Mhankai Okho – An agent for change

Mhankai Okho – An agent for change

A newly formed society in Bhandari town is striving to bring in transformation to an otherwise depressing settlement  

 

Morung Express News
Bhandari | May 24

 

Bhandari is a small town with an ADC office under Wokha district, but little is know of it except for the reports of human-elephant conflicts every year.

 

In this small town bordering Assam (Merapani), residents wistfully gaze towards the horizon to migrate and most government offices remain closed the year round. Here, Mhankai Okho- a newly formed Society with 21 likeminded members- is trying to usher in a transformation to the otherwise laidback and depressing settlement.

 

Mhankai Okho was formed in 2016 and its members comprise of Church members, teachers, government servants, advocates, businesspersons and students.

 

 

Transforming Bhandari

 

“Our primary objective is to transform Bhandari into one of the cleanest towns in Wokha district, raise environment consciousness among the people, promote local entrepreneurs and produce, and to make the town more economically independent,” Chomithung, a member of Mhanki Okho explained.

 

This vision of the society actually sums up the prevailing scenario in Bhandari – a town ailing with lack of infrastructure, exploitation and despondency. “See, there is not even a tailor shop in this town, and we have just one haircutting saloon for a population which is reaching 10, 000,” Chomithung pointed out.

 

Creating infrastructure and marketing avenues

 

The lack of infrastructure is as stark as it can be with only a couple of shops to describe the town square. The residents are entirely dependent on Merapani, the nearest town in neighboring Assam, which is just 4 kilometers away, for supply of their daily needs.

 

Which is ironic, as pointed out by a government teacher who was posted in the town, “Bhandari grows large amount of bananas every year, but we don’t get to buy them here. The businesspersons from Assam buy the bananas directly from the field and they sell it back to us at the markets in Merapani.”

 

According to Chomithung, due to lack of marketing avenues, Agri and Horti cultivators at Bhandari are constantly exploited by unscrupulous businesspersons from Assam- they buy the produce at dirt cheap rates. “The farmers are at their mercy. They even dictate the rate for the produce,” Chomithung alleged.

 

Bhandari is not a dry land. Every year, hundreds of tons of betel nut are harvested. Broom sticks, banana, cabbage, ginger see an equally rich yield. However, with no system in place to monitor or control the monopoly in play by unscrupulous business people, all the produce goes at cheap rates, leaving the farmer at loss.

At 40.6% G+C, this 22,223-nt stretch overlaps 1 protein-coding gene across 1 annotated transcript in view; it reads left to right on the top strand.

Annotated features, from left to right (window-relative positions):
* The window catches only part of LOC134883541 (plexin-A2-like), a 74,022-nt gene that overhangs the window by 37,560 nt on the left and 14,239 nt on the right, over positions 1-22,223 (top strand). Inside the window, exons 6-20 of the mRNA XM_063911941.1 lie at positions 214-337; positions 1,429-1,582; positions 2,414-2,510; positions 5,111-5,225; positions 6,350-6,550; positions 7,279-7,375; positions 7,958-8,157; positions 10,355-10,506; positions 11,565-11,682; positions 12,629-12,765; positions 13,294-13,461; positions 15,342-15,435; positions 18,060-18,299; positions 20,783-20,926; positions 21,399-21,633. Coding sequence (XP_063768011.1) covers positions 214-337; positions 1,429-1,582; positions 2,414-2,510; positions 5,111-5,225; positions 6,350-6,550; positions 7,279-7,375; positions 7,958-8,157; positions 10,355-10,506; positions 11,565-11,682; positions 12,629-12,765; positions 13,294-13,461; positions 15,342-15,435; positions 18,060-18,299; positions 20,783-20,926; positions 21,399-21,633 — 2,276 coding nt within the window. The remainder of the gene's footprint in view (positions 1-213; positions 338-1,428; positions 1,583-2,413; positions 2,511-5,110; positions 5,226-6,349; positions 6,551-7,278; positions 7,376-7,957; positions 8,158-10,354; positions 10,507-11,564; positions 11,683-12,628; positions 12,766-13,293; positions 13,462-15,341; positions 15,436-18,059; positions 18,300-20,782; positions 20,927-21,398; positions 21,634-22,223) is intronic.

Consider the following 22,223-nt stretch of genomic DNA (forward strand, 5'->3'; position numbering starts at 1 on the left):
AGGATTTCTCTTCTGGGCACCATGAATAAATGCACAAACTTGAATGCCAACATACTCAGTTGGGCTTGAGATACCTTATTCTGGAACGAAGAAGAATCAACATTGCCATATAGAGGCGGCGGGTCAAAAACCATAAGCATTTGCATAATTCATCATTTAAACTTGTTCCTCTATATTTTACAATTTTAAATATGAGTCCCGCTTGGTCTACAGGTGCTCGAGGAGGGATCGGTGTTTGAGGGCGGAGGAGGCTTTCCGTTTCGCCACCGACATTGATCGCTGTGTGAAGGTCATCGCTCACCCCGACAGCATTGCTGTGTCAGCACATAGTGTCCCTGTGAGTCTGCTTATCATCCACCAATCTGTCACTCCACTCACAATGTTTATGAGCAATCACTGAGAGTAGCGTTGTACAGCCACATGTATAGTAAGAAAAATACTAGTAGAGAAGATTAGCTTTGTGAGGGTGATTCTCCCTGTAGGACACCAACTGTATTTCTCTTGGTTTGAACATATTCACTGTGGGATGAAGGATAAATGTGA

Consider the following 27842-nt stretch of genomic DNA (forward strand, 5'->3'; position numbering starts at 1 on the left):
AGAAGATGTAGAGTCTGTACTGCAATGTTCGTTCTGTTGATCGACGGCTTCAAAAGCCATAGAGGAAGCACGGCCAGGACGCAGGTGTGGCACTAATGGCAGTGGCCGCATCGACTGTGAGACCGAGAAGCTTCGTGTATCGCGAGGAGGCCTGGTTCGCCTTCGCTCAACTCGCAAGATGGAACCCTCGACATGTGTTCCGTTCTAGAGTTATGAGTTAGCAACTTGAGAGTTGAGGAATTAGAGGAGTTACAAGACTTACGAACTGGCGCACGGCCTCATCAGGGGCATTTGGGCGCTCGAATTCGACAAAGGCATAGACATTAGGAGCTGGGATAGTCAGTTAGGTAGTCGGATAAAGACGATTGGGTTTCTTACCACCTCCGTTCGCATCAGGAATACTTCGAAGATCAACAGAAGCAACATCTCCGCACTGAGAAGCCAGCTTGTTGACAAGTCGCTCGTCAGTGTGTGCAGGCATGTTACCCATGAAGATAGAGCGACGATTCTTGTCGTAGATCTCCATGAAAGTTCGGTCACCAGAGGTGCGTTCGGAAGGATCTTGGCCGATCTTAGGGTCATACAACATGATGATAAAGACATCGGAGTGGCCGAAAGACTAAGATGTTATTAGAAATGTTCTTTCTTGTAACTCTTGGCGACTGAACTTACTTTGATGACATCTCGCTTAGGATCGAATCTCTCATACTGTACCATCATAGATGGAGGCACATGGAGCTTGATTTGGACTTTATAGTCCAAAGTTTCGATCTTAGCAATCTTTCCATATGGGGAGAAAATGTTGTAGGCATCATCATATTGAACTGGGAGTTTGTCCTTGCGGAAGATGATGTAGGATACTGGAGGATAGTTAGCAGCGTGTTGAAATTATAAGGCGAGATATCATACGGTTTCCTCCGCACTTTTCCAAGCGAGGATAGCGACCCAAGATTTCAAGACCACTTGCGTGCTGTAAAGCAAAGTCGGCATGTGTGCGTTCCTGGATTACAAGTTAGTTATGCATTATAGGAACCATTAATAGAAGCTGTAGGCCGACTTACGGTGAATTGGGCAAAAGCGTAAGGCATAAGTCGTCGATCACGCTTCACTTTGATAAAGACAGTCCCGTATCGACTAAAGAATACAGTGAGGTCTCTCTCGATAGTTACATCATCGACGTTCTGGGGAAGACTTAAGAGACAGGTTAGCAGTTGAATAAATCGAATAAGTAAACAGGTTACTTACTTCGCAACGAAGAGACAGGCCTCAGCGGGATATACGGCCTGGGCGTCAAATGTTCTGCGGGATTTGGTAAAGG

In such depressing scenario, Chomithung said the Society has been breaking ground to provide more marketing avenues to the farmers. Last year, betel nut per kilo was a meager Rs 10, a rate dictated by a syndicate of business people from Assam.

 

To compete with this, members of the Mhankai Okho, bought the betel nuts produce from the local farmers for wholesale price of Rs 15 per kilo. “We are constantly trying to indentify markets to sell the produce of the farmers so that they are not exploited anymore,” Chomithung said.

 

 

Rampant logging a major issue

 

Another issue that the Bhandari area has been grappling with is rampant destruction of forests carried out by timber merchants from Assam in collaboration with the local people.

 

Zuchanthung Yanthan, Associate Pastor of Bhandari Town Baptist Church, who is also a member of the Society, said there are already 37 saw mills in the Bhandari area or lower range area out of which only one mill is authorized by the state government.

 

Most of these saw mills are owned by non Nagas in collaboration with the local businesspersons, and 80% of the profit is pocketed by the businesspersons from outside, Yanthan, who did his Master of Theology thesis on the exploitation of natural resources in Bhandari area, said.

 

Yanthan pointed out that due to the rampant felling of trees; all the big trees are gone, now even the small trees are not spared. “Many tree species have become extinct in our area, deforestation is all over the range, Bhandari is already facing water scarcity, aquatic animals are disturbed, and there is soil erosion.”

 

The Associate Pastor said the people of the area are ignorant of the consequence and they urgently need to be educated on protection of environment. “I have also been telling my congregation to stop cutting down trees or to plant five more trees for one in order to stop deforestation,” Yanthan said.

 

Chomithung said the people of Bhandari town, which is 75 kilometers away from Wokha town, have so far not seen contribution of NGOs or organizations to educate or provide awareness on such crucial issues.

 

“In our own little capacity, we are making efforts to bring some life to this town of ours,” Chomithung said of the initiatives of Mhankai Okho- which in English roughly translates to “A determined group.”

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